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Doug Bowser says Nintendo of America is too happy to unionize

Bowser believes Nintendo of America has done such a good job of being inclusive and securing proper work/life balance a union isn't needed right now.

Justin Carter, Contributing Editor

October 20, 2023

2 Min Read
Logo for Nintendo.

Amidst the larger unionization drive happening across the game industry in the last year, Nintendo of America (NoA) head Doug Bowser supports workers' rights to union, but doesn't think the company is presently in need of one. 

Talking to Inverse, Bowser explained that the developer has received high job satisfaction ratings from employee feedback, and has a retention rate that's "very high" within the industry. From his perspective, Nintendo's focus on "how to create the best work culture and environment we possibly can" suggests it wouldn't benefit from a labor movement.

It's worth noting that last year QA worker Mackenzie Clifton was fired by NoA and staffing partner Aston Carter for allegedly trying to unionize staff. Clifton claimed the companies engaged in union-busting practices from coercive statements and actions (like surveillance) to retaliation and refusal to hire. 

Nintendo and Aston Carter were also the subject of a second, separate complaint to the NLRB regarding alleged union-busting behavior. Clifton later settled with the two companies: Aston Carter had to give them back pay, while Nintendo was legally required to inform QA workers of their rights to organize and bargain collectively. 

Bowser further told Inverse Nintendo of America is "always listening to our workers and we want to make sure we have both formal and informal ways of....understanding the needs of our employees and where we can improve."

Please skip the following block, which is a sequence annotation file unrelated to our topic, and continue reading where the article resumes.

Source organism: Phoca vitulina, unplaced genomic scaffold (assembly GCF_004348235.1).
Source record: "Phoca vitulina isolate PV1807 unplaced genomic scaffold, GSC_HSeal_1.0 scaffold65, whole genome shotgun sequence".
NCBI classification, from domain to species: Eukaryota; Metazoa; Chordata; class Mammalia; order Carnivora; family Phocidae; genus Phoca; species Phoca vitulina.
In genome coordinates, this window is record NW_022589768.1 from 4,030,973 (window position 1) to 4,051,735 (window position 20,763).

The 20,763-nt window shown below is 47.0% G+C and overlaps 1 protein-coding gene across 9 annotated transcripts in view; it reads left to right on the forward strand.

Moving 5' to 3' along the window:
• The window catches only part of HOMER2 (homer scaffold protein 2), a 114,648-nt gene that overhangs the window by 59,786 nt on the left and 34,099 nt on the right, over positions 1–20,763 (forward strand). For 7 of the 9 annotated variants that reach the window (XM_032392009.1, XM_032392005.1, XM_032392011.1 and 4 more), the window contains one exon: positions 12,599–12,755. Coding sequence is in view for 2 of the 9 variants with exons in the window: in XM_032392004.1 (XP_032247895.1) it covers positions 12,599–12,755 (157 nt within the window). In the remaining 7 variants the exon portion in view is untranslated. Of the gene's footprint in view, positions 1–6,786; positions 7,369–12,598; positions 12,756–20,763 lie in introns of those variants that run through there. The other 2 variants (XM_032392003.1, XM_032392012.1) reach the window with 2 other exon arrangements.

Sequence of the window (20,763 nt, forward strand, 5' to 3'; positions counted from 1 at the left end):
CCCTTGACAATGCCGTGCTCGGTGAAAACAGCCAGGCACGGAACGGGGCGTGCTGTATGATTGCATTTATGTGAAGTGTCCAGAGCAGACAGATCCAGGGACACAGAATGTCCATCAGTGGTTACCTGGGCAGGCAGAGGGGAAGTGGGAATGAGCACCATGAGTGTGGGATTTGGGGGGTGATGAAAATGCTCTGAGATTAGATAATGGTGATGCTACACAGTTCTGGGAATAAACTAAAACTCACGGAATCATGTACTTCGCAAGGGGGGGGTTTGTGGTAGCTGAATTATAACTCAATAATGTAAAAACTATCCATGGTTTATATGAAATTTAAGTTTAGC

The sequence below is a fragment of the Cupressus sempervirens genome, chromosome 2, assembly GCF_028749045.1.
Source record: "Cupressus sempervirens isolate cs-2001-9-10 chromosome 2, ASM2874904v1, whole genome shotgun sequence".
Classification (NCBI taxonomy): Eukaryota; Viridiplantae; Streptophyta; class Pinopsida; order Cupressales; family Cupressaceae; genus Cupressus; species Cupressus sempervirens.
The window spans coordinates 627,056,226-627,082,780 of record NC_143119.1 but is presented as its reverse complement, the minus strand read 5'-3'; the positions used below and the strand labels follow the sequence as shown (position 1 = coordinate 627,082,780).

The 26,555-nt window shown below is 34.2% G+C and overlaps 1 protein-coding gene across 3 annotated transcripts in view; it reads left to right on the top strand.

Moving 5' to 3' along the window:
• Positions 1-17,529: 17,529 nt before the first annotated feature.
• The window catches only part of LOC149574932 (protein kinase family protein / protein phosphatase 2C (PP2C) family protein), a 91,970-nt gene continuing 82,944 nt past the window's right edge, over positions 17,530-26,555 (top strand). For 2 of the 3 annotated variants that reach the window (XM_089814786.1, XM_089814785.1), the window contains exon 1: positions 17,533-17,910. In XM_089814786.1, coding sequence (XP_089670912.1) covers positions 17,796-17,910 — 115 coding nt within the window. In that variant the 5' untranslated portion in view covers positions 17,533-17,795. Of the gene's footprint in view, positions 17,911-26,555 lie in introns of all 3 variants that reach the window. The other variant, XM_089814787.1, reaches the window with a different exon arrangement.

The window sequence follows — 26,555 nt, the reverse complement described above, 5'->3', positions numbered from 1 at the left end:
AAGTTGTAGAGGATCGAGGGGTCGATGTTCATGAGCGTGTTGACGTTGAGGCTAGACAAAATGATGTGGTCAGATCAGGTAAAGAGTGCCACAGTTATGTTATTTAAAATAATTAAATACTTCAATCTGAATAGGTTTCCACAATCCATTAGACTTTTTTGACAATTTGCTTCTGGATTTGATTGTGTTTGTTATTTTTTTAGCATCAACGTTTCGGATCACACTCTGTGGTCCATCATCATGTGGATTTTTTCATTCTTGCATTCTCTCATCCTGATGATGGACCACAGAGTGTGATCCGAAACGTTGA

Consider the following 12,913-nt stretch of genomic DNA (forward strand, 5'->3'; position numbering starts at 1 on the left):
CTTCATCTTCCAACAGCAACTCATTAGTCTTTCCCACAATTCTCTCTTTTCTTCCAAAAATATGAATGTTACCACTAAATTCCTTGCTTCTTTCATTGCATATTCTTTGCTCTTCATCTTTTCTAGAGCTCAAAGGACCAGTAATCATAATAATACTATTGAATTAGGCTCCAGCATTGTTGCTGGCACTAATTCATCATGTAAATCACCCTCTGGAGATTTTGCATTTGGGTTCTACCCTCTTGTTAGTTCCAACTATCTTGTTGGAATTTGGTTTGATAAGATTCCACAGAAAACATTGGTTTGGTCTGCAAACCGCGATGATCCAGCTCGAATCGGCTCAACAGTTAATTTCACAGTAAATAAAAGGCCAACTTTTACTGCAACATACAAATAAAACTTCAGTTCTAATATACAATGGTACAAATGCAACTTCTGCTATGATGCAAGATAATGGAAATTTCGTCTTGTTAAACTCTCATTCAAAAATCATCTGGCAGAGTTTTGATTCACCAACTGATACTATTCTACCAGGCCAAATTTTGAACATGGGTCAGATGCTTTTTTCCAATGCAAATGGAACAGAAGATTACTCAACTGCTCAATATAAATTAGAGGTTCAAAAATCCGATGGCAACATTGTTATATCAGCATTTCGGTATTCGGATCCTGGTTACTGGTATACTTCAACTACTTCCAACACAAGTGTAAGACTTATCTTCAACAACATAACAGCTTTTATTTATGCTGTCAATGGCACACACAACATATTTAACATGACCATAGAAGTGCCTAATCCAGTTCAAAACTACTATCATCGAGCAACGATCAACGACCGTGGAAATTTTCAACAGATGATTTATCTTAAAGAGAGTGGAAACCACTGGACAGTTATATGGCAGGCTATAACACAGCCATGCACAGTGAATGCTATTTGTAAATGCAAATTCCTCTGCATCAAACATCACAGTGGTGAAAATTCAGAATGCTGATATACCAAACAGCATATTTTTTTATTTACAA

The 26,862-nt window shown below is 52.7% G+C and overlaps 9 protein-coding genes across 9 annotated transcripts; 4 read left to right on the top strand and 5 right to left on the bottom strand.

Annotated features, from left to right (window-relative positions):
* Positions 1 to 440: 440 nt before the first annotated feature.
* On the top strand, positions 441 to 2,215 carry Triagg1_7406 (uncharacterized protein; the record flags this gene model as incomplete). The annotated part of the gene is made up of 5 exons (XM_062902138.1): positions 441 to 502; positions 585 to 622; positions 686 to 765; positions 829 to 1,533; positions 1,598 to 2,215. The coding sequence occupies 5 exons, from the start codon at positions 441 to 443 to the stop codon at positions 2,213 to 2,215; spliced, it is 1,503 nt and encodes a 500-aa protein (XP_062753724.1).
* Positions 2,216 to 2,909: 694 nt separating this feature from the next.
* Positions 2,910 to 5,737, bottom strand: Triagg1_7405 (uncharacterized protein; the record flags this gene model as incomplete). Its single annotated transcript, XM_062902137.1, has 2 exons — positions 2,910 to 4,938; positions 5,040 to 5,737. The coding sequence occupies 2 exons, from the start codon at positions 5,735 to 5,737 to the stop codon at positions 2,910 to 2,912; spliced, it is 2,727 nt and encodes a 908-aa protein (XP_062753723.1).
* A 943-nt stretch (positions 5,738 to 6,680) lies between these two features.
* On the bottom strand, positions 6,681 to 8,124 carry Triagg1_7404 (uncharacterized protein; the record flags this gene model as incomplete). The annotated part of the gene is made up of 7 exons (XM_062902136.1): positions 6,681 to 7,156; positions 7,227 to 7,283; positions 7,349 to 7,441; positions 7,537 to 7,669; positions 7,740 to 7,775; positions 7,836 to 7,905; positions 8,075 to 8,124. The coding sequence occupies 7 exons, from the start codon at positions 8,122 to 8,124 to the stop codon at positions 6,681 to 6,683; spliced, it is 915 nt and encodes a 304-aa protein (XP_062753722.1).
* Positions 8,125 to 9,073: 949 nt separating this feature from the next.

"Everyone has the right to form a union," he continued, "and certainly in the future, wherever it takes us, we'll respect that."

A growing trend towards unionization

Unions have mainly been formed at midsize developers, but workers at larger studios such as Raven Software and Sega of America have recently started up their own unions. In the case of the former, its union formed as Activision Blizzard's longstanding problems were brought to light. 

Whether Bowser is right about Nintendo of America having high satisfaction ratings and a focus of "bringing smiles to faces," that doesn't render the need for a union moot. Too often, public claims of a company being full of people happy to be there have been the cover for a number of troubling, sometimes disturbing stories that end up surfacing down the line. 

A union wouldn't fix everything instantly, but it could be a reliable safety net for an industry that's all too used to instability by offering underpaid staff (like QA) clearer pathways toward additional pay, further inclusion with other developers, and other benefits.

Bowser's full interview with Inverse, which covers the lifespan of the Nintendo Switch and its eventual successor, and its approach to game preservation, can be read here.

About the Author(s)

Justin Carter

Contributing Editor, GameDeveloper.com

A Kansas City, MO native, Justin Carter has written for numerous sites including IGN, Polygon, and SyFy Wire. In addition to Game Developer, his writing can be found at io9 over on Gizmodo. Don't ask him about how much gum he's had, because the answer will be more than he's willing to admit.

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